Are the analytical methods for the detection of allergens in food adequate to verify the reference doses based on clinical risk ?

A study published a few months ago (Holzhauser T. et al, 2020) investigated the correspondence between the detection limits of various methodologies used to analyse allergens in food (immunoassays, PCR and MS) and the established reference doses in the VITAL 2.0 programme for 4 serving sizes (5, 50, 250 and 500 grams). Remember that the VITAL (Voluntary Incidental Trace Allergen Labelling) programme aims to offer food manufacturers a risk analysis-based methodology to avoid the unnecessary and abusive use of preventive labelling, and thus offering more adequate information to consumers. The VITAL programme reference doses are based on clinical evidence to protect between 95% and 99% of the allergen-sensitive population.

This study, however, did not use the latest reference dose update, VITAL 3.0, which includes more allergens and revises the doses and action levels for the others, as more information became available and the protocol for estimating doses improved.

The information obtained by the authors in the article is expressed as mg/kg of total protein of the specific allergenic ingredient, which is how the action levels are expressed in the VITAL programme for the clinical reference doses.

Within each family of methods, however, there may be differences due to various factors, such as recovery of the target molecules from complex and/or highly processed matrices. The graphs show that overall immunochemical methods (red circles) have the best detection levels and can be used even with the action levels for the largest serving sizes (250 and 500 grams), where the concentration to be detected has to be lower. For allergens, peanuts are detected at similar levels in all 3 methodologies. For soybeans and hazelnuts, immunochemical methods offer the best performance; while PCR-based molecular methods (blue circles) have insufficient detection limits for milk and eggs.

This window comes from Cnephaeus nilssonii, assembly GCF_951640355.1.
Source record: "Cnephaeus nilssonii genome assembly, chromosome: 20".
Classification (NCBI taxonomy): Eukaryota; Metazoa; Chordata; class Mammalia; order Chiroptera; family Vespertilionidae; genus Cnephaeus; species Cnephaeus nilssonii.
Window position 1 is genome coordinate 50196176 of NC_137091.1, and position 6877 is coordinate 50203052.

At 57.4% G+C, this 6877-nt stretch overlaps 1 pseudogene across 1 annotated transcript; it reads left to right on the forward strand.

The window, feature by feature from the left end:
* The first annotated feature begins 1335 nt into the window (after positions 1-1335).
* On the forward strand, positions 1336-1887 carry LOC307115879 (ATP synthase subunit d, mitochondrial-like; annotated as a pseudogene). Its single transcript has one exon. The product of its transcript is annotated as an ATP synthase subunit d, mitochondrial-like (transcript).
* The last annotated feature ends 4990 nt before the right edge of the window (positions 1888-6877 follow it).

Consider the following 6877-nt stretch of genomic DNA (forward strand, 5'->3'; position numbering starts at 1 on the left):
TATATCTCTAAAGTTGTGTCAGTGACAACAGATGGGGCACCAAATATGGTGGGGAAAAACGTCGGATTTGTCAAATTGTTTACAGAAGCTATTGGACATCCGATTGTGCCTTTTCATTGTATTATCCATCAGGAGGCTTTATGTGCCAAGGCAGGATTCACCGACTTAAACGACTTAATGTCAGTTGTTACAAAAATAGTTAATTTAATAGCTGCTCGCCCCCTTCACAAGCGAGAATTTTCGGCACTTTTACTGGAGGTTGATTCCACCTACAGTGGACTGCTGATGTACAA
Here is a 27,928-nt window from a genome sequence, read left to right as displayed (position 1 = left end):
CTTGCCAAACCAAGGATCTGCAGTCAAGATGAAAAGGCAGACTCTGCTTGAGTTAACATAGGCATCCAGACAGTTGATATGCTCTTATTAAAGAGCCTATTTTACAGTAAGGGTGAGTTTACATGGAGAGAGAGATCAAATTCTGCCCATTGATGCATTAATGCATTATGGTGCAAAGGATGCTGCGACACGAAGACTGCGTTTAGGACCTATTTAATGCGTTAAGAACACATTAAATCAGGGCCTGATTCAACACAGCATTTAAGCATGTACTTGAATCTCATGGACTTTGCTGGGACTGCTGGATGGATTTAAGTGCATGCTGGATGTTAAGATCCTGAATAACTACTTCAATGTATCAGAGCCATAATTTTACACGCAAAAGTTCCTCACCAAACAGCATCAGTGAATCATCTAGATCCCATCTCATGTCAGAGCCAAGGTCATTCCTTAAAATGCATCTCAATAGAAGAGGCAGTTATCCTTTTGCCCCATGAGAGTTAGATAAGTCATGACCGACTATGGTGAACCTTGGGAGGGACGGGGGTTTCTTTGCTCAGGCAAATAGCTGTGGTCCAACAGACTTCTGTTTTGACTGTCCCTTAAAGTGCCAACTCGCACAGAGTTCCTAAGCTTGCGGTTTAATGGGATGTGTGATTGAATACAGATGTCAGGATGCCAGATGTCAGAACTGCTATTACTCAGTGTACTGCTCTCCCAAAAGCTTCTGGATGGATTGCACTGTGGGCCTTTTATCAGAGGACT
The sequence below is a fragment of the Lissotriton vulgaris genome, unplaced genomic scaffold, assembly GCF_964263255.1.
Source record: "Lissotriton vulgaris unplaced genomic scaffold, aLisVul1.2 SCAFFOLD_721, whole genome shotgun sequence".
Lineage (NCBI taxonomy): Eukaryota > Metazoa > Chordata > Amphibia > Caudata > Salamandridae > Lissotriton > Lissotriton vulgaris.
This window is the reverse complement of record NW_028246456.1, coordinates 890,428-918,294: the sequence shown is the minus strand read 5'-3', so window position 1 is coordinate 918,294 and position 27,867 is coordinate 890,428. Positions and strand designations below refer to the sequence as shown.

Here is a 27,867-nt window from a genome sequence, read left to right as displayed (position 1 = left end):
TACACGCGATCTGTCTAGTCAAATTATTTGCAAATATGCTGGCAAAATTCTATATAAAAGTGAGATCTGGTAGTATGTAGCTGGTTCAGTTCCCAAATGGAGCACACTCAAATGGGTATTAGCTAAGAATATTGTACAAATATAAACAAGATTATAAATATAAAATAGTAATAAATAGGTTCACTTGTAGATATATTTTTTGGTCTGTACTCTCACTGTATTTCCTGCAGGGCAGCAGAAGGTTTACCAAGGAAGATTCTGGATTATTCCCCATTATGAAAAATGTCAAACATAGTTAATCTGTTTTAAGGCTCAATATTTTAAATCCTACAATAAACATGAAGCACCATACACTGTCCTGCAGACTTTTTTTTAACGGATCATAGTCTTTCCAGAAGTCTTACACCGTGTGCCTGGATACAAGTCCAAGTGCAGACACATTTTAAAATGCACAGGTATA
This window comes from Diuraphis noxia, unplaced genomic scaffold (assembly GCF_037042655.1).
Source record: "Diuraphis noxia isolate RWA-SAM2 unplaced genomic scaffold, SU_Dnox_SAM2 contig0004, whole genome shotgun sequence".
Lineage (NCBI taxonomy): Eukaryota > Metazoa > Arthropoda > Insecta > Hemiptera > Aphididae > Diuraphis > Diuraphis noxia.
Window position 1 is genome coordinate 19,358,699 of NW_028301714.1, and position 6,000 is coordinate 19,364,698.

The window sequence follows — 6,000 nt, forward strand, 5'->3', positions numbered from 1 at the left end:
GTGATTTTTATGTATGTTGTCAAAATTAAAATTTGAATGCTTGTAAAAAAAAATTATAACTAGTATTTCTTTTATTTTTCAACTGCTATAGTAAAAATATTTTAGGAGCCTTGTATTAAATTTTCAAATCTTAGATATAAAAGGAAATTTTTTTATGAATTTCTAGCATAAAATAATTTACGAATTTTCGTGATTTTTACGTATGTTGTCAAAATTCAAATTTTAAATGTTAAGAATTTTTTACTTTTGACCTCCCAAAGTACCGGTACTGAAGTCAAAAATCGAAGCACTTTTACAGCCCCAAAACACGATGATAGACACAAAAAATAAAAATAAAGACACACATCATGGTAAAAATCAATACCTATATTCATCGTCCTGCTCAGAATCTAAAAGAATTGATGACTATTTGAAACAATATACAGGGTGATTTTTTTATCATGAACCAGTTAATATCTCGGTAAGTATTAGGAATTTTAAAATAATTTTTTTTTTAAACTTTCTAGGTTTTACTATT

The ZEULAB kit detection limits for the VITAL 3.0 action levels: The reference or action levels of the new VITAL 3.0 programme revision for various allergens were previously explained in a LinkedIn article using a mean portion of 100 g of food (Mata L., 2019) as an example. The following table compares the action levels for 2 serving sizes (100 and 200 grams) with respect to PROTEON Express, the ZEULAB rapid kit detection limits, to check how the rapid tests are adapted to these situations:

Detection limits and action levels are expressed in mg/kg or ppm. The detection limits are established as the lowest dose that gives a positive result in over 95% of repetitions. Therefore, lower levels of the allergen could also give a positive test result.
*For gluten, the legislation establishes a limit of 20 ppm, regardless of the portion of food to be consumed.
** The reference dose (ED) for almonds has not been established, so the one for hazelnuts is used.

As mentioned in the previous section, to compare the suitability of the detection methods, it is very important to specify a concentration unit for the allergen: in this case, mg/kg (ppm), for total protein of the specific allergenic ingredient. This is because the method detection limits are often represented in other units which can transmit inaccurate information and lead to erroneous interpretations.

To establish the maximum concentration of the allergen that can be admitted in a prepared food, we have to take into account the size of the portion that can reasonably be consumed by an individual, which depends on each product. The table includes the allergen concentrations for 100 and 200 gram rations of food as an example. However, in some cases, the servings consumed may be higher or lower and action levels must therefore be modified. For example, if we consume a glass of soy drink, a reasonable serving may be 200 g and the action level for the presence of milk protein would be 1 ppm; while, in the case of a sauce, a serving of 50 g could be reasonable and the action level for the same allergen would be 4 ppm.

Luis Mata

Technical Director at ZEULAB. Food Safety Specialist.